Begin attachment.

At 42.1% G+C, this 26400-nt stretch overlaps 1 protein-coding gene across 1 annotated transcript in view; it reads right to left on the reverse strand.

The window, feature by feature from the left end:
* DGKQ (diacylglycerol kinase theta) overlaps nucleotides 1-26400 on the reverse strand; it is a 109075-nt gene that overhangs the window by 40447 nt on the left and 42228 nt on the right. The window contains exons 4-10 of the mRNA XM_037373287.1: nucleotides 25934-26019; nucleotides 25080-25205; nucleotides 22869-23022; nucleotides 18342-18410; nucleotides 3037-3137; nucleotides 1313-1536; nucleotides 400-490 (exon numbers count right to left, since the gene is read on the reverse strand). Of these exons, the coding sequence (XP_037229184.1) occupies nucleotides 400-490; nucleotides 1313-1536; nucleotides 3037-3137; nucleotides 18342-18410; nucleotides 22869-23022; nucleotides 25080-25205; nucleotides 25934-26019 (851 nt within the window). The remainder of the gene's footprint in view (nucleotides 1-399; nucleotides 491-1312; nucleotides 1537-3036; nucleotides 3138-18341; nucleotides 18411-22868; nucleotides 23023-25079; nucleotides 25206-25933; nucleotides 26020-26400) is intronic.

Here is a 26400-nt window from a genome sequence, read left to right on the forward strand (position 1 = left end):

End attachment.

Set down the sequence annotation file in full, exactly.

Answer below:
At 42.1% G+C, this 26400-nt stretch overlaps 1 protein-coding gene across 1 annotated transcript in view; it reads right to left on the reverse strand.

The window, feature by feature from the left end:
* DGKQ (diacylglycerol kinase theta) overlaps nucleotides 1-26400 on the reverse strand; it is a 109075-nt gene that overhangs the window by 40447 nt on the left and 42228 nt on the right. The window contains exons 4-10 of the mRNA XM_037373287.1: nucleotides 25934-26019; nucleotides 25080-25205; nucleotides 22869-23022; nucleotides 18342-18410; nucleotides 3037-3137; nucleotides 1313-1536; nucleotides 400-490 (exon numbers count right to left, since the gene is read on the reverse strand). Of these exons, the coding sequence (XP_037229184.1) occupies nucleotides 400-490; nucleotides 1313-1536; nucleotides 3037-3137; nucleotides 18342-18410; nucleotides 22869-23022; nucleotides 25080-25205; nucleotides 25934-26019 (851 nt within the window). The remainder of the gene's footprint in view (nucleotides 1-399; nucleotides 491-1312; nucleotides 1537-3036; nucleotides 3138-18341; nucleotides 18411-22868; nucleotides 23023-25079; nucleotides 25206-25933; nucleotides 26020-26400) is intronic.

Here is a 26400-nt window from a genome sequence, read left to right on the forward strand (position 1 = left end):